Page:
Thursday, November 20, 2008

Rebecca Miller on "Personal Velocity: Three Portraits"


What was going on in your life before Personal Velocity?

REBECCA MILLER: I had basically given up, at least for the time being, the idea of making films, because it was so hard for me to get my films made at that point. I had made one film, called Angela, which had won the Filmmaker's Prize at Sundance, They've discontinued the Filmmaker's Prize; all the filmmakers voted on their favorite films, the ones in competition.

Angela did well with some critics and things, but it didn't make money. It was a very uncommercial film. And then I had written The Ballad of Jack and Rose, which was something I would make later, and I wrote another film that collapsed in pre-production. So I had gotten to the point where I just felt like I didn't want to just wait and wait to make films and tell stories. All I did all day was write these screenplays that nobody seemed to want. So I decided to write short stories.

My friend Gary Winick called me. He was making this series of films for the Independent Film Channel. He had come to them with this idea that he would make ten films a year for a million dollars, but what they ended up giving everybody was a $250,000 budget.

He asked did I have anything, did I want to make a film on mini-DV for that much money? And none of the films that I had already written were really right for that, because I figured (and I was right about this), that you'd have to tailor a script for that medium and for that budget; you shouldn't just take one of your script and try and turn it into that kind of shoot.

I was sick of writing screenplays that no one was going to make, I said, "If you want to look at the stories that I'm writing, I could maybe do something out of one of them." So I gave him a few stories from the collection and he read them and he really liked them. He ended up giving them to Caroline Kaplan, who was running InDigEnt with him, and they ended up green lighting the film. It was also Gary's idea to use three stories at once and make a trilogy, and when he said that my mind took off.

The thing that's great about Gary is that he really insisted that I feel completely free. At first I was sort of checking with him and saying, "I'm doing this, I'm doing that," and he was like, "Look, do whatever. The point is that we want to get filmmakers who have experience and who we believe in to feel free."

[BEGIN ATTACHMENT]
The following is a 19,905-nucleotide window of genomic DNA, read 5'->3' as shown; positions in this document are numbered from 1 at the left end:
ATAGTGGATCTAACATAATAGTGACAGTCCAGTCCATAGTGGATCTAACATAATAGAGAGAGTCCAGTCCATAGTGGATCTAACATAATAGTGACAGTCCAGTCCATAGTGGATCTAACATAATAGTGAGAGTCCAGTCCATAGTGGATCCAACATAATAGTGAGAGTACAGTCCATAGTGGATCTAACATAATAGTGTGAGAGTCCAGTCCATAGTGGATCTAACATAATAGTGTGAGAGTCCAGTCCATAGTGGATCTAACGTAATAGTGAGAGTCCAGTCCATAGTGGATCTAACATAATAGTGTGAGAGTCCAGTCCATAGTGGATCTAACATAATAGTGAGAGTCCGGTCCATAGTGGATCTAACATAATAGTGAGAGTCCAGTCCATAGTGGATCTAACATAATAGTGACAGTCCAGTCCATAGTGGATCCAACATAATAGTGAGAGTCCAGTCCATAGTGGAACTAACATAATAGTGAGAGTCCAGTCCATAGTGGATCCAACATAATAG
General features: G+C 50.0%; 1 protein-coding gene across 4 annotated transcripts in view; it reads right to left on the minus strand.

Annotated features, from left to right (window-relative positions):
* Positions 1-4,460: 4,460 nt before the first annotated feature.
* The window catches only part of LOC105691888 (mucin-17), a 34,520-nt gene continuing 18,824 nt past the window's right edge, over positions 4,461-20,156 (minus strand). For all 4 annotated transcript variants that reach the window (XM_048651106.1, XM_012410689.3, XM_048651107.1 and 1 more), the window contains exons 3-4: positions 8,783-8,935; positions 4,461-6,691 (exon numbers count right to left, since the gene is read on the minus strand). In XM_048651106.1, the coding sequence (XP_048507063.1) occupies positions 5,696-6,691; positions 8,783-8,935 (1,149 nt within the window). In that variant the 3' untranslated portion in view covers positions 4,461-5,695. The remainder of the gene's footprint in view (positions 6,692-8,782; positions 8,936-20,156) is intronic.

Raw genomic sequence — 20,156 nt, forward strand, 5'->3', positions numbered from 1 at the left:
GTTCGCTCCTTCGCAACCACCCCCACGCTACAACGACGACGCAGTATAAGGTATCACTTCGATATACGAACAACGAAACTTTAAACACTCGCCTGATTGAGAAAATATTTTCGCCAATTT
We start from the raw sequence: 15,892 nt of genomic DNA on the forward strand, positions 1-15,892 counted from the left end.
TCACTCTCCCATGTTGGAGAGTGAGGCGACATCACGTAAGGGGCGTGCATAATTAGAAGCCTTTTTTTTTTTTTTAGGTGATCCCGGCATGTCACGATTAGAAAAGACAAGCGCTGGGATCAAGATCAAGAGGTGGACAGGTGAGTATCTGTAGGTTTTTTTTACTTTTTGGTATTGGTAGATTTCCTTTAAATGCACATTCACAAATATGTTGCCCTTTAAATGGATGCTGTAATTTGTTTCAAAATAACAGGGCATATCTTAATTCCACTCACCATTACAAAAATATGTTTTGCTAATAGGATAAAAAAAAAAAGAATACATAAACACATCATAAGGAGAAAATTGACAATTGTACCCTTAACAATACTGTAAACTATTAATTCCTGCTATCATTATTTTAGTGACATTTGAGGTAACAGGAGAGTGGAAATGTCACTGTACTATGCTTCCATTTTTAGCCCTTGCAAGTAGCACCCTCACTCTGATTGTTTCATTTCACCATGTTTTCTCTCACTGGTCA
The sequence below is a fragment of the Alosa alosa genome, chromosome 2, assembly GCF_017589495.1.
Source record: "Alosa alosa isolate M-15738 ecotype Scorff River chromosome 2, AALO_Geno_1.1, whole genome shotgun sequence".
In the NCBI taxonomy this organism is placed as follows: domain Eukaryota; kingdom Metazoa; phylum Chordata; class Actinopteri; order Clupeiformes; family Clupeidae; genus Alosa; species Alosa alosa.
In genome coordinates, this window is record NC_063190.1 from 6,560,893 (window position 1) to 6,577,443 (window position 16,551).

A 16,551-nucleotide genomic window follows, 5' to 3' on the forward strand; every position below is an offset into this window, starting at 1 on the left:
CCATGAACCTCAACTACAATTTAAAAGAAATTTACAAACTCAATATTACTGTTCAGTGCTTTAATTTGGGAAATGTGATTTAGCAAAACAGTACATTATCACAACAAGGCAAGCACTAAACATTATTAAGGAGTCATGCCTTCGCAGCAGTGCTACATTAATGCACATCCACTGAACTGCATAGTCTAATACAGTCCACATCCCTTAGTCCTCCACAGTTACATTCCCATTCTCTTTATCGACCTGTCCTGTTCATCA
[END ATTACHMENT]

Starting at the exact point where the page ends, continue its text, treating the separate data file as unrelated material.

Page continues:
And so I wrote the script for Personal Velocity in about two months. It took me about two years to write the book, and I knew what everybody in those stories was feeling and I knew the characters from top to bottom, so writing the screenplay was mostly about finding the form and the structure.

How did you decide which of the three stories to use?

REBECCA MILLER: I chose the ones that were the most dynamic in terms of action, where there was conflict that was externalized, because some of them were very interior. And also where I thought that there was a good clash; like I thought there was a very good clash between Delia, which is a story about a working-class woman struggling with an abusive marriage, and Greta, which is about an upper-middle class woman struggling with the clash between her own ambition and a marriage which is feeling increasingly stultifying, and finally her ambition propels her out of her own marriage.

They both involve crisis, but of a different order.

And then, class-wise, Paula is kind of a floater, because she's an artist, she's from that class although she doesn't really produce anything, but she's in-between the two classes.

At what point in the process did you decide to use narration?

REBECCA MILLER: I always knew I was going to. The narration was built into it.

Early on Gary had said that he loved the way the narrator spoke in the stories and that it would be a pity to lose that. And I also thought that with the three stories, I thought it would be a good thing to link them together. And it also gives you a lot more freedom, because we're jumping back and forth through time constantly. And the narrations also carries a lot of the humor. It's a sympathetic third voice.

In the end there was a whole debate about whether or not to make it a male or female voice. I always knew that it was meant to be a male voice, but then there were some people who saw it and said, "You can't make it a male voice; it's about women."